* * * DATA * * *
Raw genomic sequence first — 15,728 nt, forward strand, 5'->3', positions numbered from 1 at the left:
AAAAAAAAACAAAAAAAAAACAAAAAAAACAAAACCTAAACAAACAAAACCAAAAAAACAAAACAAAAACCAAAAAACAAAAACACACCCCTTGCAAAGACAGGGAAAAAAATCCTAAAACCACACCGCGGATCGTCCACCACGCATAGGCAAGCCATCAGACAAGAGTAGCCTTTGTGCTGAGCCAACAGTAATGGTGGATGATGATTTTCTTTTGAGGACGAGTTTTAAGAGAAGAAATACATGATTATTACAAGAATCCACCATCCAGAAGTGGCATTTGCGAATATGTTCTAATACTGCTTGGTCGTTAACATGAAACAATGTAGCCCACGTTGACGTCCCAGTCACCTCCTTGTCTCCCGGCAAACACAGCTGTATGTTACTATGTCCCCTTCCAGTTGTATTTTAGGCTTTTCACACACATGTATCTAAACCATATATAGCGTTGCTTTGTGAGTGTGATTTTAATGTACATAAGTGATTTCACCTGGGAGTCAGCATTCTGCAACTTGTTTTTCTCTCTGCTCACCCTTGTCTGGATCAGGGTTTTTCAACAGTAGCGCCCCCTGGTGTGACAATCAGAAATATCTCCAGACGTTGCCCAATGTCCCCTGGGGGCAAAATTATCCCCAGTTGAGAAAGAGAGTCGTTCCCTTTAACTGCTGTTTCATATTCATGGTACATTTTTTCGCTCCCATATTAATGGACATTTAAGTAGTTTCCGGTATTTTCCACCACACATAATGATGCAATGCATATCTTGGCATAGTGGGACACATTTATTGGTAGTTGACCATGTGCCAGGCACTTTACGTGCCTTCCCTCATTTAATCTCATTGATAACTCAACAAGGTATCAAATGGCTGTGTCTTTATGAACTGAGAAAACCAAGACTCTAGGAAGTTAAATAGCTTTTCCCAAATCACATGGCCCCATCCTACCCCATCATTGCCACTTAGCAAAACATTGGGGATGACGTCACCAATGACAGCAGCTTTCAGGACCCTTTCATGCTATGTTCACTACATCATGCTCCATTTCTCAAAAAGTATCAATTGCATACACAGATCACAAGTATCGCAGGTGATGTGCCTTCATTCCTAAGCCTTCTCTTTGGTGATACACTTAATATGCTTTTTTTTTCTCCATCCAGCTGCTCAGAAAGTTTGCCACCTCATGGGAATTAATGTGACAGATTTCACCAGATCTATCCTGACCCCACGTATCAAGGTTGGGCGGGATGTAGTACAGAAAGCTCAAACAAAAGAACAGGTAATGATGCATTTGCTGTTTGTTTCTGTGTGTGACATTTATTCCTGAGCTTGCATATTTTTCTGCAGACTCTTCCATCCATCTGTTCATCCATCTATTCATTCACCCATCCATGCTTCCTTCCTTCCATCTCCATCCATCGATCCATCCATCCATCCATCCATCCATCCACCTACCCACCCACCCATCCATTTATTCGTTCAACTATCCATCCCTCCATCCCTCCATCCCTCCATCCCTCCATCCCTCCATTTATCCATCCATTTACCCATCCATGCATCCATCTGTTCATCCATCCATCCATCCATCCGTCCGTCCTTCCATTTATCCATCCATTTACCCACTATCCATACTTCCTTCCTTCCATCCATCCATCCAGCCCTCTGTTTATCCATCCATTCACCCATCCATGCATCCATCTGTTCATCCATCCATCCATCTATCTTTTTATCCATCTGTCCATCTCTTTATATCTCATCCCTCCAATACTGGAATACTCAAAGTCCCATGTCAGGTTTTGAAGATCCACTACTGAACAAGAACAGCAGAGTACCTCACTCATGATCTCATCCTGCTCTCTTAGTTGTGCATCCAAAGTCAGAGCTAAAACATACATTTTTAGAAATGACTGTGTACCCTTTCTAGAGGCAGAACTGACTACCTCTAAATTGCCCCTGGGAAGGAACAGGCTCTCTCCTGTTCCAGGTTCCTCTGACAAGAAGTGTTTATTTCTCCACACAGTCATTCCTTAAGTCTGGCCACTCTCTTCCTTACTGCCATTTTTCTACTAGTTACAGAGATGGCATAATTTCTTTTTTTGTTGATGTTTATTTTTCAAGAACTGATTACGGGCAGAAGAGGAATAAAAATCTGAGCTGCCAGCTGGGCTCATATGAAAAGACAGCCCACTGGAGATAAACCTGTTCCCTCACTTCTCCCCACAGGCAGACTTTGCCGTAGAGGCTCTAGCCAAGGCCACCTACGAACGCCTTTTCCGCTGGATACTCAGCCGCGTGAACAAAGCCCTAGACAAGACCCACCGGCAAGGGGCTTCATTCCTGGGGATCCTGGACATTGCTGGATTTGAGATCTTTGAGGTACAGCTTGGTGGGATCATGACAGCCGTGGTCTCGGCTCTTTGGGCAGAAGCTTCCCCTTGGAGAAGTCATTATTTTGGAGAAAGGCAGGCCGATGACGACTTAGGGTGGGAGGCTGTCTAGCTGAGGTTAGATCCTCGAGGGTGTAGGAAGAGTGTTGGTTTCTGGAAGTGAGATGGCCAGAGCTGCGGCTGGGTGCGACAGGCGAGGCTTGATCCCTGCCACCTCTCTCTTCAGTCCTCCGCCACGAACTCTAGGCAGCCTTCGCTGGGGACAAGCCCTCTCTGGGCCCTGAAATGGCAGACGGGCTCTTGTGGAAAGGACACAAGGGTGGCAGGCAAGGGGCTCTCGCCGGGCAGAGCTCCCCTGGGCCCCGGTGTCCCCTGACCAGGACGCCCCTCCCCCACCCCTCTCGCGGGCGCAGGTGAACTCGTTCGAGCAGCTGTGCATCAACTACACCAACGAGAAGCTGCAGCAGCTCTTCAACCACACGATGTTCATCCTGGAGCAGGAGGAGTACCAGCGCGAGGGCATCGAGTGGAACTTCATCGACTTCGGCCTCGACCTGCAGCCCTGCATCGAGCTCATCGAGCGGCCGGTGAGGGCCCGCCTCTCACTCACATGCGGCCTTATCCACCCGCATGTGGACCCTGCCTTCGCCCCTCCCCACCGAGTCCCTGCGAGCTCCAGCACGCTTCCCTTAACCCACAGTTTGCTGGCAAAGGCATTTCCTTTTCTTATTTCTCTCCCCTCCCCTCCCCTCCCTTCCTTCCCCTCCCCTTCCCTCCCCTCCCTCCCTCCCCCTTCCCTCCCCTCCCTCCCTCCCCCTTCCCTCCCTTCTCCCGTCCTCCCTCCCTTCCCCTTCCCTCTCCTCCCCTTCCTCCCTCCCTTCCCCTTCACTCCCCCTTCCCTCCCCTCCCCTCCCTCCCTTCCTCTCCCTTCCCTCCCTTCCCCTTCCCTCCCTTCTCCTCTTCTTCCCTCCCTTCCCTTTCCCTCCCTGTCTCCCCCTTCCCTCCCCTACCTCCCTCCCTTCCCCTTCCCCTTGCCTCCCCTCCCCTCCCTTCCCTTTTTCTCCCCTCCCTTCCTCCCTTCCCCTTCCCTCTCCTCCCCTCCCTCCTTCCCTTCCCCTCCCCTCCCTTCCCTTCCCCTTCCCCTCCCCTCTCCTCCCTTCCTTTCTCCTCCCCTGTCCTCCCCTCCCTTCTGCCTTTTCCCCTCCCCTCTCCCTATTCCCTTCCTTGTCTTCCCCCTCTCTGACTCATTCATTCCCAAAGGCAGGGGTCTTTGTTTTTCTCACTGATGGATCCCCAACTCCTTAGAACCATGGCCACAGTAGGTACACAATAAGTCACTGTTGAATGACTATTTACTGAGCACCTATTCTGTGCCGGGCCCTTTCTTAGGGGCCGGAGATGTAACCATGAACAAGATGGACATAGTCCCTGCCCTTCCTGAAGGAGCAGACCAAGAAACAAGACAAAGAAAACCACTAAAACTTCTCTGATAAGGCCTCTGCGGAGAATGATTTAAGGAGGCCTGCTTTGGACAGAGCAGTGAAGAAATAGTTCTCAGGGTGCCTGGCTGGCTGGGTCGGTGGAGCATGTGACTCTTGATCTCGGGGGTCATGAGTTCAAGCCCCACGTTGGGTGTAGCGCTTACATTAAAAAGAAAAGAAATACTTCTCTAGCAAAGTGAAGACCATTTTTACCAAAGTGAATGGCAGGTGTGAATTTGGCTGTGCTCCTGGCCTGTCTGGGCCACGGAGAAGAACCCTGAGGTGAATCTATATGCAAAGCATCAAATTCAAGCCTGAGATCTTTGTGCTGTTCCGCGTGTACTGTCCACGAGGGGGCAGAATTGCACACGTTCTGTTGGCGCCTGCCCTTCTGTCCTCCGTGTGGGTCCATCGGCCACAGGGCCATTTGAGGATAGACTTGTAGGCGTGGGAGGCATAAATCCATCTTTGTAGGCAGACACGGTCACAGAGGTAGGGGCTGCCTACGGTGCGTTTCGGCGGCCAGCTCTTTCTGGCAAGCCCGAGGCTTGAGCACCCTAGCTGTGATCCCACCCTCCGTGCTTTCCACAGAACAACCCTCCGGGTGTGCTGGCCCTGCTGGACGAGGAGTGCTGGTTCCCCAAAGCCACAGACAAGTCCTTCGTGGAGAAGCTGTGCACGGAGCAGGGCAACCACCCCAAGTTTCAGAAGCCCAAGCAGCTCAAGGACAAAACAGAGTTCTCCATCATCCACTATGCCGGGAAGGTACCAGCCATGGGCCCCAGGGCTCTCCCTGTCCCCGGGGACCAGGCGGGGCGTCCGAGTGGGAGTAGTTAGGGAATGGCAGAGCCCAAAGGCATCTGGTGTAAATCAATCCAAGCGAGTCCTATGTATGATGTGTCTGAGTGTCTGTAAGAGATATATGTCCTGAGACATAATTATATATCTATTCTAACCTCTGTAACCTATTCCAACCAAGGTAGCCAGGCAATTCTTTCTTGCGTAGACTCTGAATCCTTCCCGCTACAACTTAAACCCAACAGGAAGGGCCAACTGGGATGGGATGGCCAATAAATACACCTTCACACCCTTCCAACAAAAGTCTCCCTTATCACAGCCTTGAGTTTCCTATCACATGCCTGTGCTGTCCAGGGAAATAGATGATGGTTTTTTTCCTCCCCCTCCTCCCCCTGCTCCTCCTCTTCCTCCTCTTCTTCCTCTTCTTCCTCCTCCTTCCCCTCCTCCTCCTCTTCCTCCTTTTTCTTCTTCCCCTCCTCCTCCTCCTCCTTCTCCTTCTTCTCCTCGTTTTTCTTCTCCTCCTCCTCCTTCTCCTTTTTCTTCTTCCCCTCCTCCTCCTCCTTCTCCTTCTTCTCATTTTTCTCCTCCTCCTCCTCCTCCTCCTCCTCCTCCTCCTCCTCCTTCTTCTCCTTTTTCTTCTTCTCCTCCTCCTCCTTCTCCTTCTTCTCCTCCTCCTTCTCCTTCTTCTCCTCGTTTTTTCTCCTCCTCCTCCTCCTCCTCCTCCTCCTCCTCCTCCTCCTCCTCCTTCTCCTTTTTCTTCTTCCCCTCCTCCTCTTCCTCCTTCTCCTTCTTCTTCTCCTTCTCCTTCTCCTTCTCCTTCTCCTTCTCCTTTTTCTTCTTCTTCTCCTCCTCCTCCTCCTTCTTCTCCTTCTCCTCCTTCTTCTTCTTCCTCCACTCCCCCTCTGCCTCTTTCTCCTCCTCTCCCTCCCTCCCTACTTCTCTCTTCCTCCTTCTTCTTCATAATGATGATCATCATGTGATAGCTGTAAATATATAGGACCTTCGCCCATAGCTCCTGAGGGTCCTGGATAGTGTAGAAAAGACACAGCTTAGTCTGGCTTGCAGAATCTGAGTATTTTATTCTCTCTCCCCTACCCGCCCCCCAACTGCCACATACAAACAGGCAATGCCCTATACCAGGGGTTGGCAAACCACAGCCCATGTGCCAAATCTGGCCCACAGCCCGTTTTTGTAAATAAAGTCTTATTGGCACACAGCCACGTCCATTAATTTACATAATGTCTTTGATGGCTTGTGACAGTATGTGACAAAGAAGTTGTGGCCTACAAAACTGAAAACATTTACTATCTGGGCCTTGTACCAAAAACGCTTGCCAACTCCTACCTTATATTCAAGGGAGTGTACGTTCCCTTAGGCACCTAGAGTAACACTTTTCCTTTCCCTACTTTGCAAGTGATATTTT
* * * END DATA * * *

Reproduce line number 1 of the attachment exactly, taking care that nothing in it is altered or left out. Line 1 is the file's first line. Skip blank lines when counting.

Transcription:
Raw genomic sequence first — 15,728 nt, forward strand, 5'->3', positions numbered from 1 at the left: